That's what it feels like, to me, being a larper of color in most larp spaces. I'm not denied being there, if I rotate and squeeze, I can almost slide into the space. It's not the most comfortable, but it works, and I get to experience something close to what was intended. I just have to keep rotating.

Playing in a fantasy setting very obviously based in European stories? Shift a little.

Lore elements having pieces of P.O.C. history twisted to fit the setting but with the actual culture removed? Rotate just a fraction of a hair.

Pre-written character with family issues, but with no POC NPCs to facilitate a believable relationship? Turn and gently place yourself into that space.

You get the gist. Round peg fits in a square hole...kinda. There are gaps along the corners, nuances and direct things that we just can’t engage with. “Maybe it’s me,” your players of color think. “Maybe my willing suspension of disbelief just isn’t strong enough. I'm in the space, isn’t that all that matters?”

For a lot of us, for larpers of color, larpers who come from a marginalized heritage, we often don’t know what it’s like to be in a space that actually accepts us. Instead, we know what it’s meant to be allowed access to a space clearly carved for a white person. 

“But, Jess,” you might say, “what more can we do than allow people to come in? LARP is interactive, they can tell whatever stories they want. We don’t make special space for white players, why should we make special place for POC players?” I don’t know, mystery Karen who serves as a device to illustrate white stupidity on this topic. If I’m serving peanut butter pie for dinner at my dinner party and one of my guests is allergic to peanuts, but I serve it to them anyway with a smile because they are allowed to eat it, I’m still a s**tty party host

Our society has so much racism ingrained into it that white is the default, which means that white stories will always, always be more numerous and louder at any given LARPS. Which means that it is the job of the organizers and facilitators of these games to lift the stories and narratives of P.O.C. players. Creating a space at your table means that yes, you will have to give some special treatment to players of color that you wouldn’t give to white players. Yes, you will have to invite them in and give them a little more than you would give a white player.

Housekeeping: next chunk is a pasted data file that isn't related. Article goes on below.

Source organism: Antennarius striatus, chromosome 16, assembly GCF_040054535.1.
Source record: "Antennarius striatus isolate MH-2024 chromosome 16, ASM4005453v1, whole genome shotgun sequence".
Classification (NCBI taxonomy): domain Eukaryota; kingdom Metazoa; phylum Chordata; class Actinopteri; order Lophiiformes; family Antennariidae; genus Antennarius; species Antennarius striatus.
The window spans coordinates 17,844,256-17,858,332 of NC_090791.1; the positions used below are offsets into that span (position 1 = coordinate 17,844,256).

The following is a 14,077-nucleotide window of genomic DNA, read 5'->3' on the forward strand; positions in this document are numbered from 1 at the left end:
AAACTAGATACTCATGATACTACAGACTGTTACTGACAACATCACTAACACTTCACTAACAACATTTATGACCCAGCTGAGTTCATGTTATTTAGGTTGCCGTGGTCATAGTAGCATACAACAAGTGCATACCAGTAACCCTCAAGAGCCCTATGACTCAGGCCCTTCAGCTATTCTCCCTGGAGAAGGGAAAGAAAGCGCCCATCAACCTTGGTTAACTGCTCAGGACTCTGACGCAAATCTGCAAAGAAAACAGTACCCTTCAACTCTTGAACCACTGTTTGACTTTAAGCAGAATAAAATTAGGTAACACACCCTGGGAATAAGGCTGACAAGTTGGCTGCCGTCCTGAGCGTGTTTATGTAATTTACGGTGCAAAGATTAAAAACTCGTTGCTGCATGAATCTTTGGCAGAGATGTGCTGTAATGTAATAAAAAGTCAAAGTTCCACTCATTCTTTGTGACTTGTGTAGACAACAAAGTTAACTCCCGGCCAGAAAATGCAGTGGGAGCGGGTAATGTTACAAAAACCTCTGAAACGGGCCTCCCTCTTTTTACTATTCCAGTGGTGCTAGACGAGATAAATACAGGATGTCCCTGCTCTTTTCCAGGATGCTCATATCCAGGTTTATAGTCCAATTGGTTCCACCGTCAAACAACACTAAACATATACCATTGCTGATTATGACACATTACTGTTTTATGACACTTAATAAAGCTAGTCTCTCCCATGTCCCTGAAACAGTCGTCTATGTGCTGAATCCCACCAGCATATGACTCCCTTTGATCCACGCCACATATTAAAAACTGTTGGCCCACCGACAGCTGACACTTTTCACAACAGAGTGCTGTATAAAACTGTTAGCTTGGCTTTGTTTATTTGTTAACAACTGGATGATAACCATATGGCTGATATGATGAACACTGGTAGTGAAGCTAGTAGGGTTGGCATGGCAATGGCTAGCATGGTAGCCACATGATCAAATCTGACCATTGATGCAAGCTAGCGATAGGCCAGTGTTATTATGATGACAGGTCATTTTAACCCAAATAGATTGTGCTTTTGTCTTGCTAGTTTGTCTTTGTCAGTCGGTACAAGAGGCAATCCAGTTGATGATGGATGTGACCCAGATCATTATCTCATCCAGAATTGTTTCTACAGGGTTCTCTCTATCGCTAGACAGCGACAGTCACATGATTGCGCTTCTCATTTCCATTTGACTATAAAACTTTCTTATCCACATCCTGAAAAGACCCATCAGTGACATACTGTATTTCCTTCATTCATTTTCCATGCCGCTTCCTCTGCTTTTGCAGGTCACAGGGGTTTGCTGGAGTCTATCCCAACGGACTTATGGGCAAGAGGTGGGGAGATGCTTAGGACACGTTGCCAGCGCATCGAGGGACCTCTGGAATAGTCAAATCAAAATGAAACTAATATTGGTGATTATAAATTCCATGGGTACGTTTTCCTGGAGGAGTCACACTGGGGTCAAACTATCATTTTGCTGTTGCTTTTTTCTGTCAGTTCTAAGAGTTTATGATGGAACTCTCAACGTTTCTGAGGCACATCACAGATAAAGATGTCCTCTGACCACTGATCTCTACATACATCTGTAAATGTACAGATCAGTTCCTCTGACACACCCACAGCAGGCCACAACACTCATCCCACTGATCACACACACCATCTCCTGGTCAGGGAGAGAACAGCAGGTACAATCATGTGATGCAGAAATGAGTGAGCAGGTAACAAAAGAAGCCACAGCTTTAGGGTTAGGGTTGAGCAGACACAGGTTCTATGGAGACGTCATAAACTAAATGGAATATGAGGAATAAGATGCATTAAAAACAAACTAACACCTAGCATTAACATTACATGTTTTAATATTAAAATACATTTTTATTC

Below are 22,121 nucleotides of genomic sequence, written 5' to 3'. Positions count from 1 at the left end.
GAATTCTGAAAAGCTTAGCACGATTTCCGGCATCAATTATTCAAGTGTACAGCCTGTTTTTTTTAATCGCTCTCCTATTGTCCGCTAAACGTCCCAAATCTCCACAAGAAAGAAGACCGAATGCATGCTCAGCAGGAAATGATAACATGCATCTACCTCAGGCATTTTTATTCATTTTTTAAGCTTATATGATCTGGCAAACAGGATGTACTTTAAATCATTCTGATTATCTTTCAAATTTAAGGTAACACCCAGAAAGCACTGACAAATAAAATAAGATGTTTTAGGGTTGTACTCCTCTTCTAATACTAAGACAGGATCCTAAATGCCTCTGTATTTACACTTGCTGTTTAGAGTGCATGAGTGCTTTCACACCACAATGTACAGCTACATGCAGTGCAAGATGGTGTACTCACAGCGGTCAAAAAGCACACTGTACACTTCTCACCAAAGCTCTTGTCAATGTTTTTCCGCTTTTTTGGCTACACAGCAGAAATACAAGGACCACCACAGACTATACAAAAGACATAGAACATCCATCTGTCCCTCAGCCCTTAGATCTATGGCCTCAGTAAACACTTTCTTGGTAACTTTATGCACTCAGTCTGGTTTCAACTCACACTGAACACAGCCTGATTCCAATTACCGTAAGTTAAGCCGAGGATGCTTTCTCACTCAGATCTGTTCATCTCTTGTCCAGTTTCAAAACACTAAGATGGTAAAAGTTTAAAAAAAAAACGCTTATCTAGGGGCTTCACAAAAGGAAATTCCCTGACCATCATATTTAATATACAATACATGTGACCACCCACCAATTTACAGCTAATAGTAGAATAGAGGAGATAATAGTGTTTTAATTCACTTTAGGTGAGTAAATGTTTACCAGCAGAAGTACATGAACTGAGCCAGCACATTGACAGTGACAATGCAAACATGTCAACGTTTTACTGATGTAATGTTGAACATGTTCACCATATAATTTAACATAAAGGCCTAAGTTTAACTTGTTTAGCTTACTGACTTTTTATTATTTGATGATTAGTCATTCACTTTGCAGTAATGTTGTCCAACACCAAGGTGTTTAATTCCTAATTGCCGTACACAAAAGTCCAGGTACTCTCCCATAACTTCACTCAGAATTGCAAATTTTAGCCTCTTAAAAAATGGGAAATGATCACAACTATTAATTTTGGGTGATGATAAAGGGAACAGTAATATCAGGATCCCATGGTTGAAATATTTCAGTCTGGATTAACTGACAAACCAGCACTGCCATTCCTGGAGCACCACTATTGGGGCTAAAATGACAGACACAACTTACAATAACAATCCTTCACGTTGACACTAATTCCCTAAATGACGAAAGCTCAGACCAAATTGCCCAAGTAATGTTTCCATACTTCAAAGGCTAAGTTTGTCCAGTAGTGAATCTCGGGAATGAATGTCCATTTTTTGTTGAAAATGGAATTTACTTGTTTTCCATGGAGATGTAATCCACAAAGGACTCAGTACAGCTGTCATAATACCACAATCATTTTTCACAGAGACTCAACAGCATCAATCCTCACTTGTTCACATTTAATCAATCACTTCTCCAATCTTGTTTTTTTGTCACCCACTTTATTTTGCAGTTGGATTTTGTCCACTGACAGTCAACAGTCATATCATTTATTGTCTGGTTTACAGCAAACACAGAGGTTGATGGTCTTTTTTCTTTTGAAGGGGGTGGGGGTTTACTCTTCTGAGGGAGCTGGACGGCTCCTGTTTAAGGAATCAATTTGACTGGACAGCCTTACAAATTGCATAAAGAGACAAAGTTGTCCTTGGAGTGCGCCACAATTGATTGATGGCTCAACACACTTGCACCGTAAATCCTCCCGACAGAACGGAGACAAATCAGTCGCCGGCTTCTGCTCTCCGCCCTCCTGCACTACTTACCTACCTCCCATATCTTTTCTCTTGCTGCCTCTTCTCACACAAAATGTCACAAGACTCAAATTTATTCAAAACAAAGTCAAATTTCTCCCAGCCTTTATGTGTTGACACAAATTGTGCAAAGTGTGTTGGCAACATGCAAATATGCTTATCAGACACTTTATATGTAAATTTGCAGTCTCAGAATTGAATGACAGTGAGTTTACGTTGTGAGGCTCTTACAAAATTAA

You have to make a space specifically for players of color, it is not just enough to give them access to the same space that was clearly made for white people. 


Let Us Tell Our Stories, Don’t Tell Them For Us

One of the hardest things to come to terms with, as a black nerd and as a black larper, is that a lot of creators will try and take our story from us and tell it, thinking that this is what inclusion is. They’re writing black and black-coded characters, that’s inclusivity!...Right?

Not exactly. Including P.O.C. in your backstories and lore but not having them edited and checked by a member of that group means that you will, I guarantee, be pulling from stereotypes and histories that were written by white people, for white people. The pendulum swing of all of this are finding spaces where the emphasis is put on erasing our history and not allowing us to engage in telling those stories. 

Yes, some P.O.C. narratives are going to be difficult to engage with, they will be uncomfortable for white people to hear. Do it anyway. Let us tell the stories, let us engage with stories that are as deeply important to us as any white narrative is to a white larper. Encourage your white players to sit with their discomfort in order to lift the narratives of P.O.C. players and I guarantee, you will make a safer LARP community as a whole, and a community where P.O.C. players will feel safe and excited to engage with your game. 

There is a difference between comfort and safety, which is something that a lot of white players and white people in general do not recognize. Just because you are uncomfortable does not mean that you are unsafe. Ask any P.O.C. player, because I guarantee we’re uncomfortable more often than you could imagine. Prioritizing white comfort by letting white people tell our stories for us, or by denying us the ability to tell our full story because it makes white people uncomfortable actively makes games unsafe for P.O.C. players. Do not prioritize white comfort over P.O.C. safety by allowing it to happen.

Black people do LARP. If there aren’t black folx in your game, the answer as to why is looking back at you in the mirror. Only you have the power to fix it. 

Comments